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Intracountry evidence on the Lucas variance hypothesis.

INTRACOUNTRY EVIDENCE ON THE LUCAS VARIANCE HYPOTHESIS

I. INTRODUCTION

Seventeen years ago, Lucas [1973] developed an aggregate supply model that challenged the efficacy of neo-Keynesian macroeconomic stabilization policy and significantly altered the development of macroeconomic models. Employing a multimarket stochastic equilibrium model, Lucas assumed that individual suppliers decide how much to produce based on perceived relative prices. Their expectations of future prices and demand are formed rationally using all available information about specific and economy-wide prices and quantities. Changes in market specific prices, however, reflect both changes in the general price level and changes in relative prices. Individual suppliers cannot distinguish between the two, because they have instantaneous information about their own specific prices but only lagged information about the general price level. Thus, a current unanticipated increase in the general price level and nominal aggregate demand will be partly perceived by suppliers as an increase in the relative price and relative demand for their goods, and they will temporarily increase output. A highly volatile general price level and nominal aggregate demand result in less general-relative price confusion and a fading of the short-run output-inflation tradeoff. That is, the Lucas model suggests an inverse relationship between the output-inflation tradeoff and the variability of the rate of inflation and the rate of change of nominal aggregate demand.

Lucas used a sample of eighteen countries to " ... see whether the terms of the output-inflation `tradeoff' vary across countries in the way predicted by the natural rate theory" [1973, 330]. He estimated the following reduced form supply function over the 1952-67 period:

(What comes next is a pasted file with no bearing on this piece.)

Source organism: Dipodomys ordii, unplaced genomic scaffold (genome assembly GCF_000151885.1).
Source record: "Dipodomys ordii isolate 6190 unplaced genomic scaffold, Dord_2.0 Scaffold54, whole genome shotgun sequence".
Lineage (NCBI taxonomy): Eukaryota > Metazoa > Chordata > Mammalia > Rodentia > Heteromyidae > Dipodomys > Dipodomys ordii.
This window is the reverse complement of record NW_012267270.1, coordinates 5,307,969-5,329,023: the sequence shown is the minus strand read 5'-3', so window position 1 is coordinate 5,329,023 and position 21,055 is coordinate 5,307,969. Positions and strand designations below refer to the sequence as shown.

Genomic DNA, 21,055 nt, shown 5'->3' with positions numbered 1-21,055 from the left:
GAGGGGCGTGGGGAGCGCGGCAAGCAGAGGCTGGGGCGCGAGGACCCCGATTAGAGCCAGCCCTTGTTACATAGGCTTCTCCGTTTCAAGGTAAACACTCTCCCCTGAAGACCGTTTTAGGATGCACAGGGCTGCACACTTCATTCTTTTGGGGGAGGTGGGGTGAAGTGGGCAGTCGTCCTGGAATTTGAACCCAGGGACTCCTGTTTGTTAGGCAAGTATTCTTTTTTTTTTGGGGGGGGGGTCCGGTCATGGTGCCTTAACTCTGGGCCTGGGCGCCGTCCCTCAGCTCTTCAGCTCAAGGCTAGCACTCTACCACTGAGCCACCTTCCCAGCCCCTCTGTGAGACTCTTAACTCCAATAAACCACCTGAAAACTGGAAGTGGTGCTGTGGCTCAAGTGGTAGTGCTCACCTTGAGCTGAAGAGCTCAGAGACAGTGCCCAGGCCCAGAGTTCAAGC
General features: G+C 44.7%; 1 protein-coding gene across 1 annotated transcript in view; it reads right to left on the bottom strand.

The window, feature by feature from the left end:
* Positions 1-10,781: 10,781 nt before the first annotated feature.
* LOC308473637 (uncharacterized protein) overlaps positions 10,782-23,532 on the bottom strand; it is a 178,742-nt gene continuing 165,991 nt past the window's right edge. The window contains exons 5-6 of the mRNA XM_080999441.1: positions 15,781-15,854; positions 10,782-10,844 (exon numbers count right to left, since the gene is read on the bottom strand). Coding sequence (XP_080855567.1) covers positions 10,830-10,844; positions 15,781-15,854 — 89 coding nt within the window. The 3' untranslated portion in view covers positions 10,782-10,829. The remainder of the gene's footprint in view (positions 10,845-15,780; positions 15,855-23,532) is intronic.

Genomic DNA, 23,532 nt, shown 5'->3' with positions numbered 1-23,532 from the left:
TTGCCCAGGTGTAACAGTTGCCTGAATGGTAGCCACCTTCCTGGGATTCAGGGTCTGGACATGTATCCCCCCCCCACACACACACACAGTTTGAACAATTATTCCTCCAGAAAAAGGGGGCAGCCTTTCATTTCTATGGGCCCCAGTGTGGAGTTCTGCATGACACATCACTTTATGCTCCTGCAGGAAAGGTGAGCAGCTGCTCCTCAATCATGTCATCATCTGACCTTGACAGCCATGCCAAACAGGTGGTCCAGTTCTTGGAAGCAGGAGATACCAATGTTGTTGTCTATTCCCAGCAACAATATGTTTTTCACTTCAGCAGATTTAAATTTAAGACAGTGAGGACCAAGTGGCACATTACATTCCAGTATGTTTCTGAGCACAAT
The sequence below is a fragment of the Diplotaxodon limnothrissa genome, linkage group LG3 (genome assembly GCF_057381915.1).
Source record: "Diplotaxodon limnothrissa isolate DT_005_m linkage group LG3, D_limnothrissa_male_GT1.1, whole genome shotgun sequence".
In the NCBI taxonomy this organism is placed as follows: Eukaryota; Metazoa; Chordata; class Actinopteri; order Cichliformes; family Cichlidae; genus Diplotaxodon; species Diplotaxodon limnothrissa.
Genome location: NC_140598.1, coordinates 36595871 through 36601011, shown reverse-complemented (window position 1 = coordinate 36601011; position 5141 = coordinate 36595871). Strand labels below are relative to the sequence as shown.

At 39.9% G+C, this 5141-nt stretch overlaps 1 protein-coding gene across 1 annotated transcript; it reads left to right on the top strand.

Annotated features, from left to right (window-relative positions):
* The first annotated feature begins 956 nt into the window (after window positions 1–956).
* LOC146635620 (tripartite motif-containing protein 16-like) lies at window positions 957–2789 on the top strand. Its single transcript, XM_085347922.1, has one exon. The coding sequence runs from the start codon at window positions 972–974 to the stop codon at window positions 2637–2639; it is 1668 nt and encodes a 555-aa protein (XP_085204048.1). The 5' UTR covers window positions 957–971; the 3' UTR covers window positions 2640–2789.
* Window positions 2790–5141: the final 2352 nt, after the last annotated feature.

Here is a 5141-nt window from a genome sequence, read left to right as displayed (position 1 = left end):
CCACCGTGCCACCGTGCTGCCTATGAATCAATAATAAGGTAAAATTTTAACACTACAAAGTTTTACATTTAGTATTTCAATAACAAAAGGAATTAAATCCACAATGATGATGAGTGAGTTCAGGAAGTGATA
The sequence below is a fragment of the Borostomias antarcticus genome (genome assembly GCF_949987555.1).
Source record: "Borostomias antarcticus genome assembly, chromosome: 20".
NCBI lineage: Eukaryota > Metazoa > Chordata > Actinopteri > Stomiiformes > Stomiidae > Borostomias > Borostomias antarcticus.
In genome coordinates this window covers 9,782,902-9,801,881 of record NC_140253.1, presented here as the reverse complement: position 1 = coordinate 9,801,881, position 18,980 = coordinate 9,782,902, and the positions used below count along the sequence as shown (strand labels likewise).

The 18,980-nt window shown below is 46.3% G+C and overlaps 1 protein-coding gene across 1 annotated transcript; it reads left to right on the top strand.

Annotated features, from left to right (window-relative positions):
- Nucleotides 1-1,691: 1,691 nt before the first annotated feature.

[Y.sub.ct] = [-pi Delta] + [pi Delta chi.sub.t] + [lambda y.sub.c,t-1'] (1) where [y.sub.ct] is detrended real GNP, [Delta chi.sub.t] is the change of the natural logarithm of nominal GNP, [delta] is the average rate of demand expansion, [lambda] is the speed of adjustment with [~lambda~] [less than to] 1, and [pi] is the response of real GNP to changes in nominal GNP, with 0 [is not less than or equal to] [pi] [is not less than or equal to] 1. Since the estimated tradeoff coefficients were found to be greater for a group of sixteen "stable" countries than for two highly volatile countries, Lucas argued that " ... the behavior of the estimated [pi] values across countries is in striking conformity with the natural rate hypothesis" [1973, 332].

Empirical studies by Albero [1981], Attfield and Duck [1983], Fernadez [1977], Hanson [1980], Hercowitz [1983] and Koskela and Viren [1980] have generally provided cross-country evidence supporting Luca's variance hypothesis. Froyen and Waud [1980] however, presented, in addition to cross-country evidence, limited intracountry evidence for (1) the relationship between the output-inflation tradeoff and the variances of the rate of change of nominal income and the price level and (2) the relationship between the variance of the inflation rate and the variance of the rate of change of nominal income. They examined these relationships on a cross-country basis for each of ten industrialized countries for the 1956-76 period. The 1957-66 and 1967-76 subperiods were used to make intracountry comparisons in individual countries. Their cross-country and intracountry results support the hypothesis that the output-inflation tradeoff and the variance of the inflation rate are inversely related. Their evidence, however, does not suggest that the variance of the rate of change of nominal income is negatively correlated with the tradeoff and positively correlated with the variance of the inflation rate.(1)

It is assumed in Luca's paper and all other cross-country studies that the slope of the supply curve, [gamma] and the variance of the specific market price from its economy-wide average, [tau.sup.2] , are stable across countries and within countries over time. The cross-country stability assumption is probably unrealistic, however, for the samples of countries employed by Lucas [1973], Albero [1981], Hercowitz [1983] and Koskela and Viren [1980]. Besides the " ... large measurement errors on the supply elasticities for each country individually" (Lucas [1977, 731]), there may exist significant structural and social differences among countries that violate Lucas's stability assumption.[2] Thus, cross-country comparisons may be an improper test of Lucas's variance hypothesis and generalizations based on such evidence may be questionable.